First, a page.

“2023 was MoviePass’s first profitable year,” he said, which drew applause from the auditorium. “There is no spokesperson for the moviegoing experience. … Cinema’s not broken; it just needs an upgrade. I don’t want cinema dying on my watch due to lack of innovation.”

“Even the company getting shut down is not stopping this guy,” added Watt.

“At MoviePass we all go to the movies together once a month, usually on Friday morning,” said Spikes.

“Is this story about race; is it about capitalism and greed? I think it’s both,” said Muhammad, adding he wanted to end his film with a study of how the MoviePass founders overcame adversity. “It was exciting to find out you guys are Black. … It reminded me of something being colonized.

“Investigate the relationship you had with fear,” the group advised. “That anger is an energy source.”

The public has anxiously awaited Conan O’Brien’s return to TV. Thanks to MAX, he’ll be back with several upcoming episodes of his new travel show, “Conan O’Brien Must Go.” The former late-night host spoke at a crowded ballroom at the Austin Convention Center, in which he was interviewed by comedian Nick Kroll—a frequent guest on his old show.

“We dress like cowboys who took acid…which is kind of like the Austin aesthetic,” O’Brien said, maintaining his goofy persona in the first minute.

His podcast, “Conan O’Brien Needs a Friend,” allows him to meet people from all over the world, which inspired him to film the travel specials. If a fan from another land particularly intrigues him, O’Brien said he would show up—unannounced—to their homeland with a camera crew in town.

“I like going into people’s homes…it sounds terrible [but] I like the improv,” O’Brien said, adding that for his visit to Norway to see a fan called Jarla, “there were so many gifts in Jarla’s apartment” to make impromptu jokes.

MAX’s budget also allows for O’Brien and his producers to play with such toys as drone cameras—and low-tech processes such as hiring a Larry David lookalike to meet a fan of the “Curb Your Enthusiasm” star in Argentina.

Each trip to another country takes approximately eight to nine days, O’Brien said in between sharing clips with the room of the upcoming four episodes.

When Kroll asked O’Brien at what point the sixty year-old realized he had a funny bone, O’Brien responded, “Just now.”

“The good lord did this to me and rather than hide from it…I will lean into it,” he said. “I’m grateful I got to do the twenty eight-year [talk show] format but decided it was time to find new stuff to do. … The trap in our business is that if you don’t sustain something it’ll wither [with you telling yourself] ‘I gotta keep doing it or…I won’t be let into that restaurant.'”

O’Brien said that Americans often have a reputation for not caring about the rest of the world. Comedy, he believes, can be that bridge.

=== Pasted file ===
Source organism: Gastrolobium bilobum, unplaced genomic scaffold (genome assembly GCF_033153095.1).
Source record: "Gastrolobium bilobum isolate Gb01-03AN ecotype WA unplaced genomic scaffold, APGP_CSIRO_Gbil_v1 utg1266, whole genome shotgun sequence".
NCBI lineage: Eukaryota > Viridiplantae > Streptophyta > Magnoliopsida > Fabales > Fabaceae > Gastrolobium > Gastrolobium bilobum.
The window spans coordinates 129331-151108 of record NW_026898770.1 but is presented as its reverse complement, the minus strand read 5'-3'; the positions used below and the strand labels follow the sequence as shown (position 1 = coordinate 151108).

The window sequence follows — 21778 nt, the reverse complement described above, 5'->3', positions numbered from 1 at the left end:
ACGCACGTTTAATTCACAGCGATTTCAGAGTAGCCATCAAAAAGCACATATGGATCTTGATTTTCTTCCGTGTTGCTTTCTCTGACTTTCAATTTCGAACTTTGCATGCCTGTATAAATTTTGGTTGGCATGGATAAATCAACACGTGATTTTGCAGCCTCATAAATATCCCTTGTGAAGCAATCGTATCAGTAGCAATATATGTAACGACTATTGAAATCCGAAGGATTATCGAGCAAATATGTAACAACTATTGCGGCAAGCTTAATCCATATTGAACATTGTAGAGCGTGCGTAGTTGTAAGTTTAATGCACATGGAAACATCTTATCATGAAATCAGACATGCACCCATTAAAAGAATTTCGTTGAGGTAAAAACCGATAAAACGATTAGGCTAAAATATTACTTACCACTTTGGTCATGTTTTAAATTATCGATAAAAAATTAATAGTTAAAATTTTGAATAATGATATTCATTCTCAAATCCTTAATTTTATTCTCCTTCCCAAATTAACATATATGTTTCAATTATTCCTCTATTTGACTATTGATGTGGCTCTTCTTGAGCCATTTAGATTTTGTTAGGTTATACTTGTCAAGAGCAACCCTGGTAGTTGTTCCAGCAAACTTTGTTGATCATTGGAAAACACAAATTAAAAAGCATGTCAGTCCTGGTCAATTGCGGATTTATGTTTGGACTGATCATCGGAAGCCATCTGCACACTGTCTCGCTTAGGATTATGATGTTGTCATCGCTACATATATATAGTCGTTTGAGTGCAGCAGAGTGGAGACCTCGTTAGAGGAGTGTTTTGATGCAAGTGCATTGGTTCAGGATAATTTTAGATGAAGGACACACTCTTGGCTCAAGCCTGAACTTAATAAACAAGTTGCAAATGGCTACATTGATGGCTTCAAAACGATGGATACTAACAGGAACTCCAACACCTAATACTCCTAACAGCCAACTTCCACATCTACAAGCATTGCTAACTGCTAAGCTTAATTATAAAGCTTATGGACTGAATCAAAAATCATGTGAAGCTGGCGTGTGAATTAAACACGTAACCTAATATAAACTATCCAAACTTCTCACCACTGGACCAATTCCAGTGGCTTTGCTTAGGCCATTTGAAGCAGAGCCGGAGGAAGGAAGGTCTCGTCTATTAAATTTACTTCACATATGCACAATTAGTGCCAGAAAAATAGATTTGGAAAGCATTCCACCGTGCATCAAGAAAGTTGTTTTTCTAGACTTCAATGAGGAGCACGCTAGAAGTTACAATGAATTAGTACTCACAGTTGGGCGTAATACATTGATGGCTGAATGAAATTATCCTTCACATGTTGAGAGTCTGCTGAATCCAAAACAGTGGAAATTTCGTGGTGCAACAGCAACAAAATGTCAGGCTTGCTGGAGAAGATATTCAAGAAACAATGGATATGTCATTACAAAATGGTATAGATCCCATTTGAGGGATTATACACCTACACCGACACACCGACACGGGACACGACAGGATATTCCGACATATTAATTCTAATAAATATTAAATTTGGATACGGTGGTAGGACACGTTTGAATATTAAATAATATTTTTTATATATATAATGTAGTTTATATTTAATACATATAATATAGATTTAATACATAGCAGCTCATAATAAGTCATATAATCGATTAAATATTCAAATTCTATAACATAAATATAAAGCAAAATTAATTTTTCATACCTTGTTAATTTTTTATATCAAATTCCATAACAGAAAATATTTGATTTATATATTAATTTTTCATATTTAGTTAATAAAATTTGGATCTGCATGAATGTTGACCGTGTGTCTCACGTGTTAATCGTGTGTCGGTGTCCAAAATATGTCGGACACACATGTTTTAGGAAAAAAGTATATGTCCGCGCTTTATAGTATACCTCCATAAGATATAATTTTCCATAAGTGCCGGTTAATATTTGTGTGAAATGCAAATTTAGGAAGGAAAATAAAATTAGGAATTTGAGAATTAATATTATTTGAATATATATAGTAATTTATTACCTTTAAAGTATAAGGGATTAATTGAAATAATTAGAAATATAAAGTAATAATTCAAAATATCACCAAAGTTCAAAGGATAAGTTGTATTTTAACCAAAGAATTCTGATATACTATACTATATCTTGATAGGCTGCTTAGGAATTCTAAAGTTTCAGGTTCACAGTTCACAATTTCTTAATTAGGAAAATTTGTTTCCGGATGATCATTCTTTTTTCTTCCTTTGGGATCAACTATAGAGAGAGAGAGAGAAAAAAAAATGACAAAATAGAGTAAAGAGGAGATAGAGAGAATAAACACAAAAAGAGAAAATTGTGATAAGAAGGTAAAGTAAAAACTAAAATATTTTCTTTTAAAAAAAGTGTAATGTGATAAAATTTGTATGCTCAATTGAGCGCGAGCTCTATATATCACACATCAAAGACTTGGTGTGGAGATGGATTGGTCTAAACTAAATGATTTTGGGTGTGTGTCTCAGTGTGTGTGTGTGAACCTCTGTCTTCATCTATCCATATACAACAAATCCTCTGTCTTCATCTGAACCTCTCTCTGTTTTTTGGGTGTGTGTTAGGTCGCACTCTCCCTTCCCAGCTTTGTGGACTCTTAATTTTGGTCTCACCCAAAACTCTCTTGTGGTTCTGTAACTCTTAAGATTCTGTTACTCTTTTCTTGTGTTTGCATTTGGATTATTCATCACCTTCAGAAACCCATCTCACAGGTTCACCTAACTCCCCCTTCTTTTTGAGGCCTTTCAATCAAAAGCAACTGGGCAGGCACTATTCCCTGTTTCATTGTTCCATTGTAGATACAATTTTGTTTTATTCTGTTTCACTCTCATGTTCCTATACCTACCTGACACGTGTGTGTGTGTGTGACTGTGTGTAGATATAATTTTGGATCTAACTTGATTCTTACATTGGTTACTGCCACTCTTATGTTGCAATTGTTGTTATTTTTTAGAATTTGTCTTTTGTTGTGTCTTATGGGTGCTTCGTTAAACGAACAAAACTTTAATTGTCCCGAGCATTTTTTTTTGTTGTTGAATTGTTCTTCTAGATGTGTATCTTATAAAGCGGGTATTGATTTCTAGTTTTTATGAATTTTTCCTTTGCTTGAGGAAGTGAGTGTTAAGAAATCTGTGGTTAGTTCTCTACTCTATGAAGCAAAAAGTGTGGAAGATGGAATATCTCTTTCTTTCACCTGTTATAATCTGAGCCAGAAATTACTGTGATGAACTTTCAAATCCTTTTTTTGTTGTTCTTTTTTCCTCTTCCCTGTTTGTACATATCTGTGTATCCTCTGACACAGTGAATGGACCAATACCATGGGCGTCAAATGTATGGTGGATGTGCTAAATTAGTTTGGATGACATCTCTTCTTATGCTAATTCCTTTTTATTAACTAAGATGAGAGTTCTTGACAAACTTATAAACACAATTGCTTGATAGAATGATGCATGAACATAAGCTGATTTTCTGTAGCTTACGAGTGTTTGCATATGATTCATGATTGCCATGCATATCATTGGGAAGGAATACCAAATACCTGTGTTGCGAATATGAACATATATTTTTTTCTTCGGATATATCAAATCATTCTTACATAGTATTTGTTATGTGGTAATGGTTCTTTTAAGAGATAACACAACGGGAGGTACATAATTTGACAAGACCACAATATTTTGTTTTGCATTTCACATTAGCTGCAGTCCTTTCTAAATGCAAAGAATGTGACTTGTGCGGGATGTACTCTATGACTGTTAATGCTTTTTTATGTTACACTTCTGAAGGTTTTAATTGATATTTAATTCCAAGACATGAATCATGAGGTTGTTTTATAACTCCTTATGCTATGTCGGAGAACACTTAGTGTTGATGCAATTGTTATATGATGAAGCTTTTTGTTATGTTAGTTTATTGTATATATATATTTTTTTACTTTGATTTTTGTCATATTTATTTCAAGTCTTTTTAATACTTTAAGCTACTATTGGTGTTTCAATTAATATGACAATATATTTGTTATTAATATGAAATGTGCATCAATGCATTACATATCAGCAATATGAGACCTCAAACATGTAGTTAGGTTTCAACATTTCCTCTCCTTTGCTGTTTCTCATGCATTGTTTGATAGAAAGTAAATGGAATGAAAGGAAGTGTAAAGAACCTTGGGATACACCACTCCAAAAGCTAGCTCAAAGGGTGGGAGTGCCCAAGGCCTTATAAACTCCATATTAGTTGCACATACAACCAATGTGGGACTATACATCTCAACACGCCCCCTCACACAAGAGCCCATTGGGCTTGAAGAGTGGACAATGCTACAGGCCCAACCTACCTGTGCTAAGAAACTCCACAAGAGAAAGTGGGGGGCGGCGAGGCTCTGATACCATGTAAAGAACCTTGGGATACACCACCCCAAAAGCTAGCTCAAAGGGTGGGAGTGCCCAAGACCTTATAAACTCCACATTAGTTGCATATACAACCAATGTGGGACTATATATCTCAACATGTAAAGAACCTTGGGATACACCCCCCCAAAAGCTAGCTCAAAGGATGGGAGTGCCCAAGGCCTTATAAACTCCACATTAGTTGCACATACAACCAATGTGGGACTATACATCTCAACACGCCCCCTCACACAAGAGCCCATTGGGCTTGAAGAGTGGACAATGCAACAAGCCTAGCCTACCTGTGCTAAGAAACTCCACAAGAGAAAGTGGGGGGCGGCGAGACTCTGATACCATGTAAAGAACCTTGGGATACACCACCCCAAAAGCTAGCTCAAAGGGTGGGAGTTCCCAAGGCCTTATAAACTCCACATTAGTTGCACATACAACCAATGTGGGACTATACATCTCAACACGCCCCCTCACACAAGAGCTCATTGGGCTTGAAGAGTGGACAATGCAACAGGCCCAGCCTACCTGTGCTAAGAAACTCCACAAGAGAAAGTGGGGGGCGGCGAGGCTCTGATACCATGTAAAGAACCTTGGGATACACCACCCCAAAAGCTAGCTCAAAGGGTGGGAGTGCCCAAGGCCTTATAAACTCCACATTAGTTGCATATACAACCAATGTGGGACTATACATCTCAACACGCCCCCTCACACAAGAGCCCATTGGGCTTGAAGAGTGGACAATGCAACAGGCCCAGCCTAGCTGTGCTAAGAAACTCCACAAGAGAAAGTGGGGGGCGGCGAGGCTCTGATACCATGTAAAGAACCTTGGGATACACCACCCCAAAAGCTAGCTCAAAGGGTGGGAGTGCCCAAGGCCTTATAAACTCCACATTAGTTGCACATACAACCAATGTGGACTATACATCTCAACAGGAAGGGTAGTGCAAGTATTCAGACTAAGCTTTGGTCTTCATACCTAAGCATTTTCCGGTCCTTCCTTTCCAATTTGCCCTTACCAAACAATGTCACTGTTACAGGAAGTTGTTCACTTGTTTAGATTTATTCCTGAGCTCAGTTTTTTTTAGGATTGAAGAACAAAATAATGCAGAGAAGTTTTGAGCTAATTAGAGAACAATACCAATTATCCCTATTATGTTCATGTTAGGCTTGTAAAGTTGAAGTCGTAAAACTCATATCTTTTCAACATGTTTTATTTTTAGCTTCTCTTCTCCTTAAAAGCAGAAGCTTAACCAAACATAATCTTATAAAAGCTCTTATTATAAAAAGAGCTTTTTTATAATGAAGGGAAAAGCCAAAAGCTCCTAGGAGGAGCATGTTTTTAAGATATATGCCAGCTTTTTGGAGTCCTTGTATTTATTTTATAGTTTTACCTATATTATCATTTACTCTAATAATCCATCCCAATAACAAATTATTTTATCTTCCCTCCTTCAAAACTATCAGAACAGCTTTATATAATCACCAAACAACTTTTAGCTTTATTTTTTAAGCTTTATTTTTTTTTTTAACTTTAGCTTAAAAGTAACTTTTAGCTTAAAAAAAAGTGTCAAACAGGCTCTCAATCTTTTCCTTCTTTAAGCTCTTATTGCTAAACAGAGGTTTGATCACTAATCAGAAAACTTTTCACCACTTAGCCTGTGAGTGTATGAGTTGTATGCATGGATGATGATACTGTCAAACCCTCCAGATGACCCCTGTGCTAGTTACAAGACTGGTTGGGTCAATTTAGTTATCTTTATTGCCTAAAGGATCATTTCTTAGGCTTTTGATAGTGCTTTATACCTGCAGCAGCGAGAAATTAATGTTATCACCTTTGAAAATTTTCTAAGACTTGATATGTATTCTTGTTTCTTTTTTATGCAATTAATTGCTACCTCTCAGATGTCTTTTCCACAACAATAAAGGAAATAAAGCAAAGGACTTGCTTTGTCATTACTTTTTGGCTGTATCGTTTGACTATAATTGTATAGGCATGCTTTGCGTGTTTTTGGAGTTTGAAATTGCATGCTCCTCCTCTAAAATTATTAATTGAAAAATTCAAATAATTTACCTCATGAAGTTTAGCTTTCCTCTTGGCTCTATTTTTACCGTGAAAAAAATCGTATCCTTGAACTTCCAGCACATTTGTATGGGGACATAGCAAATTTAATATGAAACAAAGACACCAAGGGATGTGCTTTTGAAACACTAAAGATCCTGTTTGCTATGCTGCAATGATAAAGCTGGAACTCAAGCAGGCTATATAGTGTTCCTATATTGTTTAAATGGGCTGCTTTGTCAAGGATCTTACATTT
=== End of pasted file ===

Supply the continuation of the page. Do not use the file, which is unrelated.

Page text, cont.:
“I like to go to other countries and be a little bit unaware, a little bit [uncomfortable] with my surroundings…and see if I can make people laugh,” he said. “There’s something the opposite of cynical about that.

“I like the concept of going places where my status is low…people are free to make fun of me. It feels like maybe a nice ‘flavor’ right now.”

“CONAN O’BRIEN MUST GO” debuts on MAX on April 18th.

“The best thing about travel,” O’Brien said, “is you become someone else for a bit.”

The reviews

Director: Natalia Santa

Writer-director Natalia Santa of Colombia presents a travelogue of painful growth for her protagonist, Mariana (Estefanía Piñeres), still reeling from her father’s absence after many years, as well as from her mother’s alcoholism and the family’s rampant dysfunction. Mariana, still living at home in Bogota, works for an English-speaking customer service job, and spends her nights trying to forget it all with drugs and dangerous sexual escapades—all while dreaming of escaping to the Mediterranean isle of Malta (she also attends German classes, however that language is not spoken on the island). Piñeres is magnificent, as is Patricia Tamayo as her perpetually disappointed-by-life mother, and Emmanuel Restrepo as Gabriel, a local boy attempting a unique ploy to get Mariana to date him. Piñeres and Santa are definite talents to watch.

“Any other way: The Jackie Shane story”

Directors: Michael Mabbott, Lucah Rosenberg-Lee

Jackie Shane was well known in Nashville’s musical community, but then, in 1971, Shane just…disappeared. There were rumors of a knife fight. But what really happened? This intriguing documentary, combining archival footage, audio of Shane and new interviews, traces Shane’s career as a transgender performer on Nashville’s Jefferson Street, the “Black Broadway,” at a time when the term itself wasn’t in use but Nashville nonetheless had anti-crossdressing laws (and could again????). An interesting bit of history that is relevant given contemporary discussions.

“An army of women”

Director: Julie Lund Lillesæter

SXSW famously takes place in Austin, a noted liberal city in a rather conservative state, but for the women profiled by filmmaker Julie Lund Lillesæter, the Texas capital has indeed let them down. Their claims of rape were often dismissed or not taken seriously, allowing their attackers to go free. Their mission—with the help of two crusading attorneys—is to remove the district attorney from office and seek justice, even if justice in the form of money and an apology is the best they can hope for. This “Army” is an inspiring watch and guaranteed to get the blood boiling for anyone who hungers to see righteousness win.

Director: Charlie Hamilton-James

Scotsman Billy Mail needed some direction, which he found curiously when an otter named Molly came into his life in Shetland, in the northernmost part of the UK. Not only did the creature help Billy find a sense of empathy and care, but it also brought a new direction to his marriage. A strikingly beautiful and heart-stirring story, “Billy and Molly” is a most unlikely love story that is magnificently photographed by director Charlie Hamilton-James.

(featured image by Eric Althoff)